Financial Contagion in Emerging Markets




The fact that there were several similarities between the financial crises in Mexico 1995 and Asia 1997 makes it interesting to examine whether a model that explained the Mexican crisis also can be applied on the Asian crisis. Thus, this thesis aim is to do a quantitative study of nineteen emerging market economies with a model consisting of three explanatory variables: appreciated real exchange rate, weak banking system and scarce foreign exchange reserves. To the best of my knowledge, a follow-up study of this model has never been made before. Contribution: if the model does a good work explaining also the Asian crisis, it may be used by the market (e.g. international investors and currency traders) as an early warning indicator
of future contagious crises in emerging markets. However, by running regressions I found that the R2values are low (adjusted R2are negative) and neither of the null hypotheses are significant at ten percents level. The conclusion is hence that the model does a poor job explaining what happened in Asia and that further research is needed in order to find a model which can explain patterns when financial crises in emerging markets becomes contagious due to creditors withdrawal of capital.

Prior to the Mexican crisis in 1995 the word contagion had not reached out to the majority of politicians and economists and did therefore only constitute a small part of the economic literature. That changed however, when the Asian crisis 1997 and Russian crisis 1998 showed the very same patterns. Hence, over a couple of years three major financial crises put large parts of the developing world under severe financial distress. The common characteristic between these three rises was the fact that investors decided to withdraw capital causing the countries to experience balance-of-payment crises and in addition, attacked currencies. This phenomenon was named contagion
One of the first explanations given subsequent to the Mexican crisis discussed whether current account deficits could be the main driver. That could not be applied for Mexico however, since they had not suffered from neglected financials in the past. Other solutions to the phenomena thus started to arise, implying that the initial literature became quite sprawling. Nowadays economists are more accustomed to these kinds of crises and the literature has thus also become fine tuned as a distinction between pure contagion and fundamental based contagion is agreed on.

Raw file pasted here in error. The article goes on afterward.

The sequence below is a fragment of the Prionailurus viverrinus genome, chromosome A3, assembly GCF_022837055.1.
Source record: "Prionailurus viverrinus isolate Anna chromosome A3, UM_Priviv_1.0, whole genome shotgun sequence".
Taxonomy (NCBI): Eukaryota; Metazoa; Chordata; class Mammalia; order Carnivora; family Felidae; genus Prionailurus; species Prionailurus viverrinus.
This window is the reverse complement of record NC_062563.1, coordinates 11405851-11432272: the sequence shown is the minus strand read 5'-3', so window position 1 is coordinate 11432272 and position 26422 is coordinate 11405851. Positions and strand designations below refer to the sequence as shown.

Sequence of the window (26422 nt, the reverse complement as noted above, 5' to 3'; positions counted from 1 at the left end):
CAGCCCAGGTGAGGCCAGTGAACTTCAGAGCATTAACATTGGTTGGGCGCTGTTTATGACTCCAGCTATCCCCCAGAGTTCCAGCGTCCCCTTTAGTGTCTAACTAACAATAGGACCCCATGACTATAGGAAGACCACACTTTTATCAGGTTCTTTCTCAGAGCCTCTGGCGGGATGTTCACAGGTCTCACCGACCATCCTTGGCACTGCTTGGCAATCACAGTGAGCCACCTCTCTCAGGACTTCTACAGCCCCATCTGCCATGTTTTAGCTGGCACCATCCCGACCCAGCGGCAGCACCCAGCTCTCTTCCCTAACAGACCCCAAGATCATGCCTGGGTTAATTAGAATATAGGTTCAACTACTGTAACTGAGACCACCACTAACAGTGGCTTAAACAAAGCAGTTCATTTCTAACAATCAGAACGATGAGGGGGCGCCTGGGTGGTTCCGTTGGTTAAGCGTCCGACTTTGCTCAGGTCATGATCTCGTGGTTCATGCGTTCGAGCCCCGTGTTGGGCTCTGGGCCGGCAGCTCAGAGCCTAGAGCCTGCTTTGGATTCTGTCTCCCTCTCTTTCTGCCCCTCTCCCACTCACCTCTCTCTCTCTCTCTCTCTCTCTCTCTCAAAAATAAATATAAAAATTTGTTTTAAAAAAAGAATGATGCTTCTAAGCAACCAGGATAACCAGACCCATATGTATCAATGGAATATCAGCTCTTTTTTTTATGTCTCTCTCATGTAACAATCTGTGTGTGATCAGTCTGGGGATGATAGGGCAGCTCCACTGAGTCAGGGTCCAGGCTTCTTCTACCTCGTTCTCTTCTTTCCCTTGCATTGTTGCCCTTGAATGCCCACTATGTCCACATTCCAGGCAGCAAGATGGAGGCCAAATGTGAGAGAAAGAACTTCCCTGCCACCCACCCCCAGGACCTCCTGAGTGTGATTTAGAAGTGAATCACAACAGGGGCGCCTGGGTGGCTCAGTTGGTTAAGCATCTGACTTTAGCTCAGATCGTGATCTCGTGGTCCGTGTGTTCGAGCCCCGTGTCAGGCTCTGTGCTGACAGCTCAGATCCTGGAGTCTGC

The rationale behind the selection of the Asian crisis as follow up study depends mainly on the similarities that prevailed between the South American (Mexican) crisis and the Asian crisis but also on my owninterest in learning more about Asian history. The theoretical frame of reference contains mostly of articles written by internationally wellknown economists which are commonly referred to when discussing contagion. I have selected the different theory angels based upon this aspect. I have not been critical towards the actual conclusions made in the different models and studies which I am aware of. I have also accepted every theory as having an equal probability of being true. Whenever I have found a contradiction to any of the theories, I have presented the opponents view as well.

The rest of this thesis is outlined as follows; next section contains the theory part whichbegins with a discussion regarding the definition of contagion followed by a number of contagion theories with a distinction between fundamental based contagion and pure contagion. The Asian crisis is discussed in section three with special emphasis on the common characteristics among the five worst affected countries and similarities between the Mexican crisis and the Asian crisis. A caption on the relationship between a governments foreign exchange reserves, capital withdrawals and a currency’s devaluation is addressed as well. In section four I conduct my own study based on the model used by Sachs et al [1996] with a discussion regarding the obtained results as closure in part five.

Author: Louise Valentin, Stockholm School of Economics, Department of Economics

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